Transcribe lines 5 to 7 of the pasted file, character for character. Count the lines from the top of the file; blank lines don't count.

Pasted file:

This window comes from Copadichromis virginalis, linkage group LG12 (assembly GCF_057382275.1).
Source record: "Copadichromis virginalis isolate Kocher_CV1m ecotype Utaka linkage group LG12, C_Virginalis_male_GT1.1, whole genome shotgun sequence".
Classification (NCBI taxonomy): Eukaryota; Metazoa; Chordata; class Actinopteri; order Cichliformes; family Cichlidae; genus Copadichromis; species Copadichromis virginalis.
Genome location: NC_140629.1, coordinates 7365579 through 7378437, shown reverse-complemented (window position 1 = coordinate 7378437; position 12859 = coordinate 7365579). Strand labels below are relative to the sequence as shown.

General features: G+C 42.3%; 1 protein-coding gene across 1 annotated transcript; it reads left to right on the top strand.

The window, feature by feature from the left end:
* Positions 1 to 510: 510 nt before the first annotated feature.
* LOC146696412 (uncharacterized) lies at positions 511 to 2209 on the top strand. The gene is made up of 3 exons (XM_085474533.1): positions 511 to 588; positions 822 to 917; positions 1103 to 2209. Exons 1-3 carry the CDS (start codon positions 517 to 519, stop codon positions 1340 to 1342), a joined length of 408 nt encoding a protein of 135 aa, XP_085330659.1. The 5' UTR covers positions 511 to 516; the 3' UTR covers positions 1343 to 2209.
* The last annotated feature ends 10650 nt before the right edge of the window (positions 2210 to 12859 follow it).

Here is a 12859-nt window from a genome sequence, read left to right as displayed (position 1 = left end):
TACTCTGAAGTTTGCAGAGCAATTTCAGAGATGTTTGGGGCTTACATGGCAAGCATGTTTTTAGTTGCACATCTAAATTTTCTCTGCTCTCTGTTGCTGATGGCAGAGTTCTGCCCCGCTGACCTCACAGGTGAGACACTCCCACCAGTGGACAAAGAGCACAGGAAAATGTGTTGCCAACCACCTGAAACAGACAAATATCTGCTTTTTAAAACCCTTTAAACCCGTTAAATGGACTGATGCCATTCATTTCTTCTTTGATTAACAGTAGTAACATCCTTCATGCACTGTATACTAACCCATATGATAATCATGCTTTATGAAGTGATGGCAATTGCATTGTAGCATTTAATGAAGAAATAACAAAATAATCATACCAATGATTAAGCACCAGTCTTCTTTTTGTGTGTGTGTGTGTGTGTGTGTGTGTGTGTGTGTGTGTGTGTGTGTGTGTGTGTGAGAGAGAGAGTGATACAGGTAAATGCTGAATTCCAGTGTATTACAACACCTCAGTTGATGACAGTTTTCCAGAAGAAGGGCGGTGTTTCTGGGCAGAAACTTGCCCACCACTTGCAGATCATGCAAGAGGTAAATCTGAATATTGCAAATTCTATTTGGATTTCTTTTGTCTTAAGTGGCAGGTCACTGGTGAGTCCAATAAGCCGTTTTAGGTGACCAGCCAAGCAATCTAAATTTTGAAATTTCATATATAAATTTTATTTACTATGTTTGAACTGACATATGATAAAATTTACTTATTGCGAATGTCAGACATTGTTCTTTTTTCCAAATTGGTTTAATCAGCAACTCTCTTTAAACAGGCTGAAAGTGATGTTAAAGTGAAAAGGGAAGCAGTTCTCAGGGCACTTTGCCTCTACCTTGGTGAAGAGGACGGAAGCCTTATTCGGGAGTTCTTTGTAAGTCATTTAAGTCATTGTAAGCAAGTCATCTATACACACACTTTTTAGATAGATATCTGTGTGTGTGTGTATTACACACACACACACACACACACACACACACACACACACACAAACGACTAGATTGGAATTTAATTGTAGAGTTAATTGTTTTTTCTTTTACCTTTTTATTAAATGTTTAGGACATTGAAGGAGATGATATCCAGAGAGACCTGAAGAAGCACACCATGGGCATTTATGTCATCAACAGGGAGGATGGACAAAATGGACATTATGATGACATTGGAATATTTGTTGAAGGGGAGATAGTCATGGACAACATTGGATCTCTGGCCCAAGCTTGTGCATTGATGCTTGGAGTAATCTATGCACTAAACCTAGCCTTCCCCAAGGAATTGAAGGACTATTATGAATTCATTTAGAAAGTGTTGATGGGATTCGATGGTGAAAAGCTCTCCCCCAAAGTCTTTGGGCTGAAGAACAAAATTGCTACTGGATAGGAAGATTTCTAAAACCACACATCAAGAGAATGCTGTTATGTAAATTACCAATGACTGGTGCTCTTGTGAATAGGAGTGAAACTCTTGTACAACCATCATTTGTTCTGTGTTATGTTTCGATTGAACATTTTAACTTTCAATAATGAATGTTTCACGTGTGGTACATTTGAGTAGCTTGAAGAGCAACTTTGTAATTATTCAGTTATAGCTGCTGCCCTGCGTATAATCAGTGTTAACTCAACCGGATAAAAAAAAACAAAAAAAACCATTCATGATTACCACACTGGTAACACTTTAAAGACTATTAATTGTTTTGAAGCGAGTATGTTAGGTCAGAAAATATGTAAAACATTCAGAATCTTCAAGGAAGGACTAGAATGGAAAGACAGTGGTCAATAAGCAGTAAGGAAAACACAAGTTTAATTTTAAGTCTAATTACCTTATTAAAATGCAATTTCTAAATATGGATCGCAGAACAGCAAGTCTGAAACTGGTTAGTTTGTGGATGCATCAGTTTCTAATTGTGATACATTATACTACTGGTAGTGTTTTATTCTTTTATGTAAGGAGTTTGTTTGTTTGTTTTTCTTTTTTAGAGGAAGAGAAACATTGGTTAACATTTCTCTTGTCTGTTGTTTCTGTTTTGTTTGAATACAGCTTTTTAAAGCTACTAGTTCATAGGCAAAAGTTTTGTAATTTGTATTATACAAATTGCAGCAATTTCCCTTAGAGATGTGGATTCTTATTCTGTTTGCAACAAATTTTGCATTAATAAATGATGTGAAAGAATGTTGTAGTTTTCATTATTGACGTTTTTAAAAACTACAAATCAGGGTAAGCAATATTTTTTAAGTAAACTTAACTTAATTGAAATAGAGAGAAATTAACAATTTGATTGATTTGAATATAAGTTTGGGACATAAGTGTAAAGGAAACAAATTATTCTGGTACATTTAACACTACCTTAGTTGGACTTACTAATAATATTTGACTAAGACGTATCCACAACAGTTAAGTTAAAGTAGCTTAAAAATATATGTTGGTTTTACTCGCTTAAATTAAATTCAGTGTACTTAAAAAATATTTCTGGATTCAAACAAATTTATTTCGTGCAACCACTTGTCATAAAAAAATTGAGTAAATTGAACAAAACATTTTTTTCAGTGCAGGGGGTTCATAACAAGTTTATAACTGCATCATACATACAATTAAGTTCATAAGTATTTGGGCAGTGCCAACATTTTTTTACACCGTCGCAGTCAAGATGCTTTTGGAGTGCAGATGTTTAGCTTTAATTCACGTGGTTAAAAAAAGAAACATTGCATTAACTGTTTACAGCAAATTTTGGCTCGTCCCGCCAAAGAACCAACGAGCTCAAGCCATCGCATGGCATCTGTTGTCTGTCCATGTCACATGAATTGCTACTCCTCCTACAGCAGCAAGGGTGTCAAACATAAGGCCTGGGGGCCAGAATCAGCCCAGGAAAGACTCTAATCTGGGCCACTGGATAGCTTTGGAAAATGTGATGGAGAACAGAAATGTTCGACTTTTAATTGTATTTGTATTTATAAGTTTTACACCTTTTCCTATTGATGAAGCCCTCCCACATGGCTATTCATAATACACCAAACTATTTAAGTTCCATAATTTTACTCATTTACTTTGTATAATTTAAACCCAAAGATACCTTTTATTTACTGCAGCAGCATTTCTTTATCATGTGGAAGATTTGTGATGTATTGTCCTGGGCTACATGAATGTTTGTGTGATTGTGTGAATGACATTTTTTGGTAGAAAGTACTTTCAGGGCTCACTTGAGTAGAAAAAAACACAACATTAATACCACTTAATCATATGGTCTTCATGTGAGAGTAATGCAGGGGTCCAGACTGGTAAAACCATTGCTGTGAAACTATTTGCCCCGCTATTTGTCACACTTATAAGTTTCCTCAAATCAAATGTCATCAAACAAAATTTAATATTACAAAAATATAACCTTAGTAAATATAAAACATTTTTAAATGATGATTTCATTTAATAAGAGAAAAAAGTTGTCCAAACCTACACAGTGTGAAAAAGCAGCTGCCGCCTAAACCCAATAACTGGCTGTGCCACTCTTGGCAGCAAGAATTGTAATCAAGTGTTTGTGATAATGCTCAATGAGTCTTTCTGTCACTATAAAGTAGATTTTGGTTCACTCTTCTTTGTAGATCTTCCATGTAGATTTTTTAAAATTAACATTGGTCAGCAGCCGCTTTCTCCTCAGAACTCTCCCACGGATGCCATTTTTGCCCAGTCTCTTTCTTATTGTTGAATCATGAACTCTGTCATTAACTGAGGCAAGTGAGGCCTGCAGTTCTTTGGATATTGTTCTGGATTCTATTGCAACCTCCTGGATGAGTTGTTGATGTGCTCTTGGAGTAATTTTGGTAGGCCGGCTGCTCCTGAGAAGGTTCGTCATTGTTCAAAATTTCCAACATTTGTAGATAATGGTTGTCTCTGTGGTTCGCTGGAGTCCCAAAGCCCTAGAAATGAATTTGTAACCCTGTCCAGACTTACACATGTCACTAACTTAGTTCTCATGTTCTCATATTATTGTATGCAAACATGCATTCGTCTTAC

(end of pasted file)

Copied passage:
General features: G+C 42.3%; 1 protein-coding gene across 1 annotated transcript; it reads left to right on the top strand.

The window, feature by feature from the left end:
* Positions 1 to 510: 510 nt before the first annotated feature.